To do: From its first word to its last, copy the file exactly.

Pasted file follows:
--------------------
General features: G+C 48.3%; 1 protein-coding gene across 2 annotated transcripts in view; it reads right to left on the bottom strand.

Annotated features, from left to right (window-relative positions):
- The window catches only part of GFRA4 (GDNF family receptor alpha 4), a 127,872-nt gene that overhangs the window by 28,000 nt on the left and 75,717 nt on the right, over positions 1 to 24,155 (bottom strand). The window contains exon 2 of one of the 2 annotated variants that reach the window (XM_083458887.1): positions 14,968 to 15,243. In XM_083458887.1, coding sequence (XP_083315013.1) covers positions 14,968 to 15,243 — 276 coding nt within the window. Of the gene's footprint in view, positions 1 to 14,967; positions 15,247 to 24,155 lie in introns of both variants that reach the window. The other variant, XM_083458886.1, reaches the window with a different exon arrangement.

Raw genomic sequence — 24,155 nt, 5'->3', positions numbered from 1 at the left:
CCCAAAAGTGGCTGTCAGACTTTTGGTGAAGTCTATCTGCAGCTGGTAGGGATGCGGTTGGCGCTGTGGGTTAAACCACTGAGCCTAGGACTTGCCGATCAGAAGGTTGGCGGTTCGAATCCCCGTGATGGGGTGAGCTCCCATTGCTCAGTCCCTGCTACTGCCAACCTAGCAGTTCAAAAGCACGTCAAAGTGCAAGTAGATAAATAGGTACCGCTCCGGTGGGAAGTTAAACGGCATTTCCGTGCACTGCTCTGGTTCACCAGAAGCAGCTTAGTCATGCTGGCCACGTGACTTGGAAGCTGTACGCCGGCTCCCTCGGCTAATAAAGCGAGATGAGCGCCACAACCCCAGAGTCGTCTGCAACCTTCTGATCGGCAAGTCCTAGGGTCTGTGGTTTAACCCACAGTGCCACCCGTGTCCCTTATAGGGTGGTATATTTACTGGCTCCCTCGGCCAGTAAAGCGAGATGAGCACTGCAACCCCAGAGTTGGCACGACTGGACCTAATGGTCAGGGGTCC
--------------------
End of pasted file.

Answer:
General features: G+C 48.3%; 1 protein-coding gene across 2 annotated transcripts in view; it reads right to left on the bottom strand.

Annotated features, from left to right (window-relative positions):
- The window catches only part of GFRA4 (GDNF family receptor alpha 4), a 127,872-nt gene that overhangs the window by 28,000 nt on the left and 75,717 nt on the right, over positions 1 to 24,155 (bottom strand). The window contains exon 2 of one of the 2 annotated variants that reach the window (XM_083458887.1): positions 14,968 to 15,243. In XM_083458887.1, coding sequence (XP_083315013.1) covers positions 14,968 to 15,243 — 276 coding nt within the window. Of the gene's footprint in view, positions 1 to 14,967; positions 15,247 to 24,155 lie in introns of both variants that reach the window. The other variant, XM_083458886.1, reaches the window with a different exon arrangement.

Raw genomic sequence — 24,155 nt, 5'->3', positions numbered from 1 at the left:
CCCAAAAGTGGCTGTCAGACTTTTGGTGAAGTCTATCTGCAGCTGGTAGGGATGCGGTTGGCGCTGTGGGTTAAACCACTGAGCCTAGGACTTGCCGATCAGAAGGTTGGCGGTTCGAATCCCCGTGATGGGGTGAGCTCCCATTGCTCAGTCCCTGCTACTGCCAACCTAGCAGTTCAAAAGCACGTCAAAGTGCAAGTAGATAAATAGGTACCGCTCCGGTGGGAAGTTAAACGGCATTTCCGTGCACTGCTCTGGTTCACCAGAAGCAGCTTAGTCATGCTGGCCACGTGACTTGGAAGCTGTACGCCGGCTCCCTCGGCTAATAAAGCGAGATGAGCGCCACAACCCCAGAGTCGTCTGCAACCTTCTGATCGGCAAGTCCTAGGGTCTGTGGTTTAACCCACAGTGCCACCCGTGTCCCTTATAGGGTGGTATATTTACTGGCTCCCTCGGCCAGTAAAGCGAGATGAGCACTGCAACCCCAGAGTTGGCACGACTGGACCTAATGGTCAGGGGTCC